I drove my friend Evie and I to Aspen on Friday, so we could attend the Aspen Summer Words writers conference this year.
Two notes on this:
1. (Unfortunately for Evie…) I drive really fast in the mountains. I don’t endanger other drivers with my speed (I’m not an outright maniac, and I’ve never caused an accident behind the wheel), but I drive mountain roads like a lane-conscious Italian: which is to say, unconsciously fast. Or speed-demon fast. So I don’t think Evie is looking forward to our trip home on Wednesday at all.
2. Evie (full name: Evanthia Bromiley) is an amazing writer. Her books will be available in bookstores one day. She’ll also win major writing prizes. She’s someone I have a lot of faith in.
3. I am not attending a writing workshop this year. I simply came to bring Evie, and attend the public events, which are $20.00 each for a ticket.
After three days of attending Aspen Summer Words, I can say that, while I’m happy to be here this year, I’m also really glad I attended this event years ago, when the literary festival was still in full bloom. I loved listening to all of those brilliant writers flown in– not to teach a workshop, but simply to speak at panels– I loved having access to all of those incredible people.
This year, I’ve discovered that kind of literary festival no longer happens. Now the panels are chaired by people attending the event as faculty, as well as the literary agents and editors who have consultation times scheduled with attendees. (I attended the agent/editor panel yesterday, titled “Trends in Publishing,” chaired by a mix of four agents and editors.)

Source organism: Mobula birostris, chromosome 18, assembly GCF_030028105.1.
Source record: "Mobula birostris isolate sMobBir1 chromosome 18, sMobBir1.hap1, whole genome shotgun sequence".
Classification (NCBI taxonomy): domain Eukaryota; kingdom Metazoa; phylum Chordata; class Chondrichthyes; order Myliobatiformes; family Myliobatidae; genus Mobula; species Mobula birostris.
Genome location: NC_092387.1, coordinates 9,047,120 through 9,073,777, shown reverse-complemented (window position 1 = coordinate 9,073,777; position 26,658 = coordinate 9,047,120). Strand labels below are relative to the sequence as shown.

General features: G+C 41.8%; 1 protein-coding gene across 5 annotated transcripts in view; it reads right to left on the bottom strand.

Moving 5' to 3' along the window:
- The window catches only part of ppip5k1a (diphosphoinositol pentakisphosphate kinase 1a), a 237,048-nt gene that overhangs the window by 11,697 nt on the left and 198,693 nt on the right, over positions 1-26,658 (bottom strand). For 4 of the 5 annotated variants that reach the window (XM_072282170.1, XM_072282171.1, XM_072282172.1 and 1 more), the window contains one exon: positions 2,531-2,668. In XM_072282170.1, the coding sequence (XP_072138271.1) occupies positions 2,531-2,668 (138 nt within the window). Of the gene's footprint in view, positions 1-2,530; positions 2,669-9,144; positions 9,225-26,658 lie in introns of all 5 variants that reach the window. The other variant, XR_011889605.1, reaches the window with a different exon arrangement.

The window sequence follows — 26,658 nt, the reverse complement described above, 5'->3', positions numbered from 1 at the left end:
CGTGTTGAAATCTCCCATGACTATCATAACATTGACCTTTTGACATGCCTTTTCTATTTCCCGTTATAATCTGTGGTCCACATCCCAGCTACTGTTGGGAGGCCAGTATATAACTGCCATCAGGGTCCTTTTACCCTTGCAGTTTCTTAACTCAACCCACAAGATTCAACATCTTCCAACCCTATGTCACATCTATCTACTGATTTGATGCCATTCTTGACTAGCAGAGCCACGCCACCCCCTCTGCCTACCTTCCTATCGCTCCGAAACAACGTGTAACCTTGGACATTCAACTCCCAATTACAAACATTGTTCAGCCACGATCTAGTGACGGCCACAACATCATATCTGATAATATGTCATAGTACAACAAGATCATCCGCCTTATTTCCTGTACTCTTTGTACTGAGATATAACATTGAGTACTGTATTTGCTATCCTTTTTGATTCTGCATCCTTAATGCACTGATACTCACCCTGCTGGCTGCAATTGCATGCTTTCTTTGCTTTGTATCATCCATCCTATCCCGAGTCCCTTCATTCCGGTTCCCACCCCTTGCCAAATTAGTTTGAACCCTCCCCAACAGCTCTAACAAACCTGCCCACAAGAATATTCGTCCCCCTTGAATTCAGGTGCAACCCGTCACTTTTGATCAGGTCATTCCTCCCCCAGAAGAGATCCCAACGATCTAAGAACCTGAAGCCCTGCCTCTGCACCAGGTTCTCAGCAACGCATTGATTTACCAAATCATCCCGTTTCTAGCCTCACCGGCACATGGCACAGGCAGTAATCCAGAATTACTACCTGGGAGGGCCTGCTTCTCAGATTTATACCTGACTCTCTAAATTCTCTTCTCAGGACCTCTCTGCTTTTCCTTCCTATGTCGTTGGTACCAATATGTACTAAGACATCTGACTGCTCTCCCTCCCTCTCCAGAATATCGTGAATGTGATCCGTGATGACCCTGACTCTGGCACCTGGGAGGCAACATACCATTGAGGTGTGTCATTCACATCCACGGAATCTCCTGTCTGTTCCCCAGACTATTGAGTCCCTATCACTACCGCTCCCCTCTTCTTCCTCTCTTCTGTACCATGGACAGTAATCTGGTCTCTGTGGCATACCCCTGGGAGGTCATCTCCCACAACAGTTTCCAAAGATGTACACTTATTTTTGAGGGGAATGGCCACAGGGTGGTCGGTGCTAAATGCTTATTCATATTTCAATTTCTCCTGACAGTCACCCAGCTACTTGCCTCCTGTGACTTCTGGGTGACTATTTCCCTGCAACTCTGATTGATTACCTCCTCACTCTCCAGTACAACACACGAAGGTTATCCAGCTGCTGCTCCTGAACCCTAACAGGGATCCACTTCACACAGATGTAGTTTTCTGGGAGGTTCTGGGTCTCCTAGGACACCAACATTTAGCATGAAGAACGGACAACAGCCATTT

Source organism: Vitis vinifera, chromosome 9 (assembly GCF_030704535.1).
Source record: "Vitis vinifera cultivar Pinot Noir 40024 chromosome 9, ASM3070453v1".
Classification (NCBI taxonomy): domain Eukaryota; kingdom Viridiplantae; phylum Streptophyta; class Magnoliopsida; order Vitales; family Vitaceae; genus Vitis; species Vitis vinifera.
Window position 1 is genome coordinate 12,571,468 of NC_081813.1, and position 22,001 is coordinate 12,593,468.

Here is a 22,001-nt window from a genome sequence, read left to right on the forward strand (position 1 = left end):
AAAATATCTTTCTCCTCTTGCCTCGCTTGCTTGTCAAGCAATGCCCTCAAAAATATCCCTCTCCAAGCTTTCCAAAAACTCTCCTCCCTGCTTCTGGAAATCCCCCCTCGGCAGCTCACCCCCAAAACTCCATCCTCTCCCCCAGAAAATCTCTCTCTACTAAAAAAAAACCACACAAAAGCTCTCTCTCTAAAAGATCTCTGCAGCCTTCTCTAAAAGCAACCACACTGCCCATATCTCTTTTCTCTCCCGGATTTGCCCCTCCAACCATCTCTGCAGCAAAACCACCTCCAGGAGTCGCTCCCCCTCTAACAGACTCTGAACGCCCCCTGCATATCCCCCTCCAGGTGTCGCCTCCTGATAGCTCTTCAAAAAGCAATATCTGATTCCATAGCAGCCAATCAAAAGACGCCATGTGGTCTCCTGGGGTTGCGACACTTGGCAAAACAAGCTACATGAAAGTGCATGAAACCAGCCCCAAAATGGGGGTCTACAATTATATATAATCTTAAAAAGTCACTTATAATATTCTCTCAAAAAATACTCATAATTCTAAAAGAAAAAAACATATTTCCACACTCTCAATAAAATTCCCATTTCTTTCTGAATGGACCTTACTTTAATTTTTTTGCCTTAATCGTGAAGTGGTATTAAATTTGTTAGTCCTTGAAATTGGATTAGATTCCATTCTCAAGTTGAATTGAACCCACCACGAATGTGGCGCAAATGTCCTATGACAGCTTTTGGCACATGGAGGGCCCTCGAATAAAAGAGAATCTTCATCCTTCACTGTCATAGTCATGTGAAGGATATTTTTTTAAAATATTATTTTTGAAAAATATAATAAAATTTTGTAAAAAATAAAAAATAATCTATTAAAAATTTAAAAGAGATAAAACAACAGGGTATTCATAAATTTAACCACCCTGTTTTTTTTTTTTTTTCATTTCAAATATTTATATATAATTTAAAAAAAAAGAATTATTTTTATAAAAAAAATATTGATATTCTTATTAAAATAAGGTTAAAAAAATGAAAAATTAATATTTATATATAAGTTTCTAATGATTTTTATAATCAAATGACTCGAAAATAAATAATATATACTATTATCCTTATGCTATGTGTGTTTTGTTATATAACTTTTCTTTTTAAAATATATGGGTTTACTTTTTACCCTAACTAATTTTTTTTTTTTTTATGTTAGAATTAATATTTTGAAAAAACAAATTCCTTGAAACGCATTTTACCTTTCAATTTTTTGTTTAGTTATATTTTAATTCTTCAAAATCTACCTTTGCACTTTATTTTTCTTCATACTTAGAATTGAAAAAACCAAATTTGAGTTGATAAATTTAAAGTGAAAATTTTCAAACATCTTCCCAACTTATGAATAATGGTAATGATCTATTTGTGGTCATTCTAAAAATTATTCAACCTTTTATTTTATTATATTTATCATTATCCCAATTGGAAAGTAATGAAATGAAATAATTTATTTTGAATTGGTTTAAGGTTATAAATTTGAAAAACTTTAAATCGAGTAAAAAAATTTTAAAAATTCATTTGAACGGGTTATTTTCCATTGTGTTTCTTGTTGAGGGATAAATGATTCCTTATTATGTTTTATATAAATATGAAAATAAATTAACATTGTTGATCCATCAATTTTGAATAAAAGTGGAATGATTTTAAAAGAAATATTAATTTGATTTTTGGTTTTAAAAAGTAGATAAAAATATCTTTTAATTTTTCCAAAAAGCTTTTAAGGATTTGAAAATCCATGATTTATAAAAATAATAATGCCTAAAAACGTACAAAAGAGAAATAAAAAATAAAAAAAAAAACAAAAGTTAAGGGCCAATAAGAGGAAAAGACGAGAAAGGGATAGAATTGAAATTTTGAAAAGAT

There are so many fewer panels to attend– the difference is drastic— which means I only have one or two events to attend each day. I miss the constant stream of brilliance and awesomeness that Aspen Summer Words used to have. I’m so very grateful I was able to witness this event when it was still an all-out literary festival. I feel very, very lucky that I came in ’09, ’10, and ’11. Very lucky indeed.
But I know a lot of other writers felt overwhelmed by all of those panels on offer in the past, and I know that very few workshop participants attended them. Their brains would just be too fried by the intense morning work they had done, and they’d be too mentally exhausted to take in all that extra information throughout the afternoons and into the evenings. Even Evie has returned to our hotel room in the afternoon for a nap, and would have returned to nap today if she didn’t have her agent consultations this afternoon.
In the 3 years since that summer of 2011, I’ve become a very different writer than the one I was then.
That writer still wanted a literary agent and a publishing contract. That writer was still dazzled and confused by so many things.
Being here this summer, I’m acutely aware of how much I live in the world of commercial fiction now, and how different the landscape of literary fiction truly is from that world.
Take some comments I’ve heard at panels over the past three days, statements shared by faculty and industry pros to aspiring writers seeking traditional publishing contracts:
“You don’t need to worry about book cover design. Those decisions will all be made for you.”
“You don’t need to worry about how your book will be marketed. You shouldn’t think about that at all.”
“Authors who don’t want to Tweet are never forced to be on Twitter.”
I could go on, but I thought those 3 statements were probably the most powerful– as they directly contradict what I know to be true. Authors should know the basics of cover design, even if they publish with a traditional house. Authors should definitely be aware of how their book will be marketed, as that also goes hand in hand with who your audience is.
(And if you don’t know who your audience is, then you are nowhere near ready to publish, anyway, because you can’t write a great book without knowing who you are writing for.)
And authors can be “forced to be on Twitter” in contracts, regardless of whether they want to Tweet or not. I follow author blogs, and I’m aware that this happens– but someone not as in tune with the industry could easily believe otherwise.